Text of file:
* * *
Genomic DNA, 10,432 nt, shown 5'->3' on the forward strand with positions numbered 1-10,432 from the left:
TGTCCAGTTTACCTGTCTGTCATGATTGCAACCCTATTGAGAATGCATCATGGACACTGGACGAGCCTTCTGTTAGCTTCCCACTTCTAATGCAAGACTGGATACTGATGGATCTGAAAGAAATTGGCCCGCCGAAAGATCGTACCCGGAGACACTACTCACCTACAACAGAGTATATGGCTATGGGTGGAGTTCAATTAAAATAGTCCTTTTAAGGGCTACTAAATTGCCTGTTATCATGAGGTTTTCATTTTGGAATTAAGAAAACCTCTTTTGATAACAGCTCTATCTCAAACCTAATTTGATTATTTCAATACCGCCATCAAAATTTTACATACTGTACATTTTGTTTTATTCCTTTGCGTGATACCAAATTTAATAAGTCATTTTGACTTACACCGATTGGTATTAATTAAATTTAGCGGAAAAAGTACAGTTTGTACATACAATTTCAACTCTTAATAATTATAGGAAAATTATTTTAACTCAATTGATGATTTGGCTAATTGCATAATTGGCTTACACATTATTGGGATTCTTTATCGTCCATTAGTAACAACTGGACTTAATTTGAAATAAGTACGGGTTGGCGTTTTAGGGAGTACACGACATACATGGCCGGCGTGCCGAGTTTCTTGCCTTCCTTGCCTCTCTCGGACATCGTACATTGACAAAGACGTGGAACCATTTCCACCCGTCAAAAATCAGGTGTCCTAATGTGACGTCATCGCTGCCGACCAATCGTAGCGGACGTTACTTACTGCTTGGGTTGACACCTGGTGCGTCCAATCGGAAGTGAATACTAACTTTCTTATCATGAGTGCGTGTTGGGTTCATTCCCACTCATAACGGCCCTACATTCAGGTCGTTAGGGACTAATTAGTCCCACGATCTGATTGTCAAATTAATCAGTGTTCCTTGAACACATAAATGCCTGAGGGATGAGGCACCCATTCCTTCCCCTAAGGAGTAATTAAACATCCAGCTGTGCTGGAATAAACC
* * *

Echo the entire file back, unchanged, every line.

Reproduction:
Genomic DNA, 10,432 nt, shown 5'->3' on the forward strand with positions numbered 1-10,432 from the left:
TGTCCAGTTTACCTGTCTGTCATGATTGCAACCCTATTGAGAATGCATCATGGACACTGGACGAGCCTTCTGTTAGCTTCCCACTTCTAATGCAAGACTGGATACTGATGGATCTGAAAGAAATTGGCCCGCCGAAAGATCGTACCCGGAGACACTACTCACCTACAACAGAGTATATGGCTATGGGTGGAGTTCAATTAAAATAGTCCTTTTAAGGGCTACTAAATTGCCTGTTATCATGAGGTTTTCATTTTGGAATTAAGAAAACCTCTTTTGATAACAGCTCTATCTCAAACCTAATTTGATTATTTCAATACCGCCATCAAAATTTTACATACTGTACATTTTGTTTTATTCCTTTGCGTGATACCAAATTTAATAAGTCATTTTGACTTACACCGATTGGTATTAATTAAATTTAGCGGAAAAAGTACAGTTTGTACATACAATTTCAACTCTTAATAATTATAGGAAAATTATTTTAACTCAATTGATGATTTGGCTAATTGCATAATTGGCTTACACATTATTGGGATTCTTTATCGTCCATTAGTAACAACTGGACTTAATTTGAAATAAGTACGGGTTGGCGTTTTAGGGAGTACACGACATACATGGCCGGCGTGCCGAGTTTCTTGCCTTCCTTGCCTCTCTCGGACATCGTACATTGACAAAGACGTGGAACCATTTCCACCCGTCAAAAATCAGGTGTCCTAATGTGACGTCATCGCTGCCGACCAATCGTAGCGGACGTTACTTACTGCTTGGGTTGACACCTGGTGCGTCCAATCGGAAGTGAATACTAACTTTCTTATCATGAGTGCGTGTTGGGTTCATTCCCACTCATAACGGCCCTACATTCAGGTCGTTAGGGACTAATTAGTCCCACGATCTGATTGTCAAATTAATCAGTGTTCCTTGAACACATAAATGCCTGAGGGATGAGGCACCCATTCCTTCCCCTAAGGAGTAATTAAACATCCAGCTGTGCTGGAATAAACC